Why The Difference Between Investor Returns and Investment Returns?
This research was conducted on pure indices, where there is no fancy-stuff, and relatively low charges. Even if we assumed 1% total fund fees here (being USA it’s about right) the differential is put down to the fact that when volatility strikes, investors will move ‘temporarily’ out of equity and into Bonds or Cash funds. Incidentally I did hear of an online robo-investing platform in US which experienced large % of their customers move out of equity funds in December last due to the volatility, only to not get back in on time to experience the surge (which it happens to still be at at the moment).
It has been shown time and time again, that most of us mis-time our movements and end up costing ourselves money. It is human nature, if you see your fund fall 5%, 10%, 15% (as it did in December) to want to take some action, madness to not do SOMETHING, surely!? Alas, if history has shown us anything, and indeed this pretty significant piece of research has shown us anything, is that the very best strategy may well be to just do absolutely nothing, to let the pure investment strategy that you chose at the outset do it’s thing!
I had the absolute pleasure of being a guest to hear Mohnish Pabrai, a legendary Value Investor. Guy Spier who was on the show for our 100th Episode says that Mohnish has been a hugely positive influence on him as an investor and a person. He was flying back from US to India and made a stop-off in Dublin to give a talk in Trinity a few weeks back, and he entertained us in his unique style, talking about his really quite huge investment fund (of which he is the sole employee!), and his equally significant Foundation, which he uses to identify and give away his equally significant net worth!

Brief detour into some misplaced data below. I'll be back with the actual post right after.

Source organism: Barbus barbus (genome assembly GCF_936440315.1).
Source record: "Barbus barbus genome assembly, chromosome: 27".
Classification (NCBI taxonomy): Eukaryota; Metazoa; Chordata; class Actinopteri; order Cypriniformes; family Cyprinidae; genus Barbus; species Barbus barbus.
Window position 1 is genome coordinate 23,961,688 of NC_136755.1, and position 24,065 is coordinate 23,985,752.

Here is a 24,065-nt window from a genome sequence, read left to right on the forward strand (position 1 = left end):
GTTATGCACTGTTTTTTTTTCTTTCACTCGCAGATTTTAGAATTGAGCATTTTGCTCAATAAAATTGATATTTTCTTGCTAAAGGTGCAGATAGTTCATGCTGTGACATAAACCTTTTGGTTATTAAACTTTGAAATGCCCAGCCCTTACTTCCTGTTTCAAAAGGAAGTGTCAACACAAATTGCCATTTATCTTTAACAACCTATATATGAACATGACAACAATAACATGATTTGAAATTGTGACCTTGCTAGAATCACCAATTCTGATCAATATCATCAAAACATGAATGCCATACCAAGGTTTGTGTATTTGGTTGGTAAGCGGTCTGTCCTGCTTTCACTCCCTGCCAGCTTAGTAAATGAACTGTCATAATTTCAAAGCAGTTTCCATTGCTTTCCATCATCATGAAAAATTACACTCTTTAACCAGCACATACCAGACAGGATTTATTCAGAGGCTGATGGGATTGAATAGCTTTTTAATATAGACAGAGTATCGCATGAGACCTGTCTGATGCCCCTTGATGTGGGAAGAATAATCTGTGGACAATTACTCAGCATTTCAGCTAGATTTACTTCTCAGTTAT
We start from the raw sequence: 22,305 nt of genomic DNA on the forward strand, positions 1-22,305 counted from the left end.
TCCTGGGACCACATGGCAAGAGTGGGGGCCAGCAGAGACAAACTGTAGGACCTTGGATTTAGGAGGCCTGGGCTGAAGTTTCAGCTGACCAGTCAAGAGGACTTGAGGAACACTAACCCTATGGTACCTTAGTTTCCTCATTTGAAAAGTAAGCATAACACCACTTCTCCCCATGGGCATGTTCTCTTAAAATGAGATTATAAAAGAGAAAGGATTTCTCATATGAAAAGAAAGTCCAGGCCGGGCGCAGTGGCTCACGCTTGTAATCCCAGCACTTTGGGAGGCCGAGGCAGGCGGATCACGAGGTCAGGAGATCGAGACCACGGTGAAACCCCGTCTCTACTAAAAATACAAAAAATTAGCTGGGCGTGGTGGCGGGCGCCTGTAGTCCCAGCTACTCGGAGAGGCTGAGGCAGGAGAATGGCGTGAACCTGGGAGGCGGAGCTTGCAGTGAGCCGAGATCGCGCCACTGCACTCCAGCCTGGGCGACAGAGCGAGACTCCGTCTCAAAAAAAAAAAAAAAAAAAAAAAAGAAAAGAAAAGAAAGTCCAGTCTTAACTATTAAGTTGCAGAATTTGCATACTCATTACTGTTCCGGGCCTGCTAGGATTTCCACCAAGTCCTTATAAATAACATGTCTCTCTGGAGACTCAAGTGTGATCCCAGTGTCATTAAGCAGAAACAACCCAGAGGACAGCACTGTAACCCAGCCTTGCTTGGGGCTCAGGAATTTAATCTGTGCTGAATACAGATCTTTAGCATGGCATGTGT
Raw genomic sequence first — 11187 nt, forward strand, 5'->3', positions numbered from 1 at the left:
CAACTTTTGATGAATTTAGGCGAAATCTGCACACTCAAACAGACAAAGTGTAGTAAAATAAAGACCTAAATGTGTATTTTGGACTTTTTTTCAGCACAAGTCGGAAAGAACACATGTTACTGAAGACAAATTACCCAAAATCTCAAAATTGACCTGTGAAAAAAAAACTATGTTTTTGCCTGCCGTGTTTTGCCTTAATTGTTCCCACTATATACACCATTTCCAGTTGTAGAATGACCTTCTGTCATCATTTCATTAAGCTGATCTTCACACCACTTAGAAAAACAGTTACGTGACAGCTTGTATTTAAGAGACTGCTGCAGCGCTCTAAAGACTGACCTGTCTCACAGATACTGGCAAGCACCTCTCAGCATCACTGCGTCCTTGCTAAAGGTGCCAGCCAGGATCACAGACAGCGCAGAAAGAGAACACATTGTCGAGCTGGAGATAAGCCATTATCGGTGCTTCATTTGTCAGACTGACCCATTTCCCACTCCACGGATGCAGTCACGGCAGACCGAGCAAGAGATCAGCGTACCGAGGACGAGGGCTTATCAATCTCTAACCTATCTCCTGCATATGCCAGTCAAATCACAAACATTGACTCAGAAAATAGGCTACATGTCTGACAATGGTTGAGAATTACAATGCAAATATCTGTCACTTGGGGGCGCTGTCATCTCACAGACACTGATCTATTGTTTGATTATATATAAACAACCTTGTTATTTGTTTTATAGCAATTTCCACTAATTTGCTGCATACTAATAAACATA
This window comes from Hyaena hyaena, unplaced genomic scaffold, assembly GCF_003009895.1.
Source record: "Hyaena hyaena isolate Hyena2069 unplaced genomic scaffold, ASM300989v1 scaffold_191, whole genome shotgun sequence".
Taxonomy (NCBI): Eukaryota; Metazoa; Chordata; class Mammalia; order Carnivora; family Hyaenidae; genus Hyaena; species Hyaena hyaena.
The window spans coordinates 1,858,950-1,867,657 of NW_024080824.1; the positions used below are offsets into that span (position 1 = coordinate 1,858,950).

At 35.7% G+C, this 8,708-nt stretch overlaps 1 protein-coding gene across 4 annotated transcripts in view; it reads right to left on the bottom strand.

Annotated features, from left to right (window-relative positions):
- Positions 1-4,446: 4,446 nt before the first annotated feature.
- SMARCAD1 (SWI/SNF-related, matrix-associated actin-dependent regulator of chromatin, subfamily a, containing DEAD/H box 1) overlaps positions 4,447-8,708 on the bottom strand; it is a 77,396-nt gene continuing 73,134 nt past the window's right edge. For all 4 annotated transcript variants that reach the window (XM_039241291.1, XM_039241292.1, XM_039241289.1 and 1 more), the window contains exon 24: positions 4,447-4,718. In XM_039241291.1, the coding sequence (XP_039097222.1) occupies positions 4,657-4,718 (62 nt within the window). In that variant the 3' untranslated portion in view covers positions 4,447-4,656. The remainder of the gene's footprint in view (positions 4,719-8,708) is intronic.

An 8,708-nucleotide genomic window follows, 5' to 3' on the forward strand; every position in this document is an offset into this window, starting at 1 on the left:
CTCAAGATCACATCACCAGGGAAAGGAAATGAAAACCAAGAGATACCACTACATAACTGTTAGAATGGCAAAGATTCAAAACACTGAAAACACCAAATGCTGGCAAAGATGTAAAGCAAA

One of the short stories that he shared that you might enjoy was about a multinational investment firm which we would all know the name of was doing an audit on it’s accounts, and analysing which account holders had performed the best in regards annual returns. What was interesting about this was that the vast majority of the investors that had the best performance out of all of the thousands and thousands of investors were the accounts where the investor had actually forgotten about the funds, or they were dead and were left untouched for long periods of time. Need we hear any more!